The carrots were visually appealing but did not contribute much to the taste. Although the broccoli was mushy, its flavor was well extracted in the soup, making it predominantly veggie-flavored with a mild cheese hint that justified its name.
4. Mexican Street Corn Chowder
This newcomer to the Panera restaurant line is an exciting one, part of the chain’s move toward encompassing more global flavors and authentic ingredients from other cuisines. But this 330-calorie recipe might be a bit of a misnomer if they’re going for authenticity, since “street corn” brings to mind elote, and elote this is definitely not.
The soup starts with sweet semi-creamed corn, then adds lime juice, cilantro, and delicious fire-roasted poblanos, whose smokiness you can really taste. It beefs it up only figuratively, using russet potatoes rather than the chicken.
It tasted similar to Campbell’s excellent Chunky Chipotle Chicken and Corn Chowder. While it could use a little more lime juice and cilantro to lighten up the cream cheese base, the amount of chili powder used was just enough.
The soup is warm, not hot, in every sense, and comes topped with under-salted blue corn tortilla strips, which add a nice crunch and a different corn flavor.
5. Creamy Tomato Soup
I was shocked to find that a bowl of tomato soup had way more calories than the creamy, starchy chicken and rice… but then again, it also has way more flavor. In this soup, Panera finally steps up to the task of glorifying a humble homestyle classic.
They use a thick puree of juicy, vine-ripened small pear tomatoes instead of your typical bigger commercial tomatoes. The mystery of the 190 calories from fat is solved with the reveal of real whipping cream and butter in its ingredients for richness.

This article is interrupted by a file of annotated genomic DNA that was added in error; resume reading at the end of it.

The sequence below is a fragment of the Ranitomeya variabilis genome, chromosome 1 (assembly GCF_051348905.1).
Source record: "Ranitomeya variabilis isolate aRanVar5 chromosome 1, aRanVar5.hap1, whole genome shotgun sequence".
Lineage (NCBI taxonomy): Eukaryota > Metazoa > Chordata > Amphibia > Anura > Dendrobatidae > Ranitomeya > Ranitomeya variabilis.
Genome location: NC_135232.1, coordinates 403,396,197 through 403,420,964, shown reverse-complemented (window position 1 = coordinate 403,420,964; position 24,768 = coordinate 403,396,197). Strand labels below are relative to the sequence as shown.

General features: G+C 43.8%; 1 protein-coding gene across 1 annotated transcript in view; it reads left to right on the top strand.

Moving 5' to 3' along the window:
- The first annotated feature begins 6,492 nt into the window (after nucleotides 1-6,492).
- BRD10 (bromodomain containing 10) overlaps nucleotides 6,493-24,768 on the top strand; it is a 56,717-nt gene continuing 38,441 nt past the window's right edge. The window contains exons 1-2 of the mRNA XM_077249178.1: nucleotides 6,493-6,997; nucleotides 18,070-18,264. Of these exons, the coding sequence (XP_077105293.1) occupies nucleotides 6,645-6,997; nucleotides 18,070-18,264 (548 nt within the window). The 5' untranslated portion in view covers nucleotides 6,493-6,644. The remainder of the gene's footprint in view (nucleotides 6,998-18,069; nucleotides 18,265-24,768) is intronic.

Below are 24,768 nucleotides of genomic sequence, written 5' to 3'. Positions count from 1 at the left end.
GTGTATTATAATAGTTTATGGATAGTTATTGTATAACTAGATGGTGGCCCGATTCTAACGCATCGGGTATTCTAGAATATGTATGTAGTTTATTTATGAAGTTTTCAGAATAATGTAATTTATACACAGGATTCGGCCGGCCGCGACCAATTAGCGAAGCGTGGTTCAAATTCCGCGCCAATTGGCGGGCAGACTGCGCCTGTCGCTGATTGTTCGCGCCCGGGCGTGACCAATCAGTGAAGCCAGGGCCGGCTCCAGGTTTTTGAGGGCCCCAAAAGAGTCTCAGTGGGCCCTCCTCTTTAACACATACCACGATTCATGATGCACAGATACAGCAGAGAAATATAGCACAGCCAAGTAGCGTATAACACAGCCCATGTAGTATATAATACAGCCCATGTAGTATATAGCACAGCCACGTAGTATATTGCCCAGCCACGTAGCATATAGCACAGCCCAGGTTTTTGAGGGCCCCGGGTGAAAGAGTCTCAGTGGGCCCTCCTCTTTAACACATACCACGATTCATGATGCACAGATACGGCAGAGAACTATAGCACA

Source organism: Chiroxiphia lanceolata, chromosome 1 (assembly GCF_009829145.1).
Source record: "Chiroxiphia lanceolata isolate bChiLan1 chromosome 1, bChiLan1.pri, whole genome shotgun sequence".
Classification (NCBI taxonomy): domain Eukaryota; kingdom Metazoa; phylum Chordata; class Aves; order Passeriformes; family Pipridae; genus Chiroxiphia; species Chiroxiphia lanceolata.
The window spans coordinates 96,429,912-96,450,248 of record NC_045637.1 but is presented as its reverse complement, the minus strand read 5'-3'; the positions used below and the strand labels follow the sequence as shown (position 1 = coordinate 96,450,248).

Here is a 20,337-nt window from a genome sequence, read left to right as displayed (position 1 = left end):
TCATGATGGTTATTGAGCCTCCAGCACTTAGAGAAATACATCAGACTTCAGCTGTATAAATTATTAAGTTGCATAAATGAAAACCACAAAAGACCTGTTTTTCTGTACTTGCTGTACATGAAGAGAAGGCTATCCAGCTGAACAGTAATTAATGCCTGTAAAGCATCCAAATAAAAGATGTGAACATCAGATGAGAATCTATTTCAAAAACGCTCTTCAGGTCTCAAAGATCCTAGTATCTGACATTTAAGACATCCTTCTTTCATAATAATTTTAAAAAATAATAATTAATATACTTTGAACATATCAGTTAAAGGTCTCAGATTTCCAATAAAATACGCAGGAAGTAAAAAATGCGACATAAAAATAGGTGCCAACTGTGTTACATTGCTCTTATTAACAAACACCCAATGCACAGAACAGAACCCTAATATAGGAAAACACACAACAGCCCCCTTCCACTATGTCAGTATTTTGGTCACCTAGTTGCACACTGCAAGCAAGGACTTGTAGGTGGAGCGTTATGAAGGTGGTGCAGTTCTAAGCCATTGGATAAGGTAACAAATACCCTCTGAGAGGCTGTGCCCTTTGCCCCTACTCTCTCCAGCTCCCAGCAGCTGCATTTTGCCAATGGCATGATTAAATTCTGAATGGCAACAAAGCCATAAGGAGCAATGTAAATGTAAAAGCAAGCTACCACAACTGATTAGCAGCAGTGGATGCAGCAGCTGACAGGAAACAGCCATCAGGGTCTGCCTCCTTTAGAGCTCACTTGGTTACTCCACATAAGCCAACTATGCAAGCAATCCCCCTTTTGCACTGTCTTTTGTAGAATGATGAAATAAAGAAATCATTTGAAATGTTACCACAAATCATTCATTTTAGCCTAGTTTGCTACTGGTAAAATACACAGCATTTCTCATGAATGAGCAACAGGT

Those components are subtle, but the rest of the soup is not. The garlic, although well incorporated, speaks loudly, and hints of red pepper add more zing to the already punchy, bright tomatoes.
All of this makes it more on the acidic side, but the buttery black pepper focaccia croutons counter that. Their olive oil recalls the comfort of grilled cheese even in the absence of cheese.
These croutons stayed crispy, too, as the soup itself was so heavy and naturally thick that it simply coated the focaccia like festive frosting rather than getting absorbed. I was pleasantly surprised to find this heartier and more substantial than some of the non-vegetarian options.
6. Thai Chicken Soup
Another recent launch, this 230-calorie smoked its smoky poblano sister soup, making a more respectful effort to capture another culture’s famous flavors and make it their own.
The folks at Panera could have more easily gotten away with calling this a Thai coconut curry than the other one Mexican Street Corn since it actually does effectively harness those delicious flavors.
It uses coconut milk, yellow curry paste, lemongrass, galangal, coriander, ginger, cilantro, fish sauce, and other ingredients that lend the blend authenticity. And it has a lovely light heat that hits right away, quickly quenched with the citrusy lime peel that peeks through brightly.
However, it’s definitely a soup and not a traditional curry since it’s thinner and has diced ingredients. It’s got chicken, of course, and a little more of it than the other chicken soups.
It also has carrots, shiitake mushrooms, red bell peppers, and edamame, which all make discernible contributions to texture. None of these are enough to make up for a lack of general heartiness, but what it’s missing in terms of mouthfeel it certainly makes up in flavor.
A side of rice dumped into it or even the default Panera bread helps it feel as much of a meal as it tastes.
7. Bistro French Onion
While I absolutely adore French onion soup hot and fresh out of a restaurant oven, I had reservations about how Panera could deliver that same flavor and feeling. It’s not exactly a soup that travels well, given its very particular accouterments.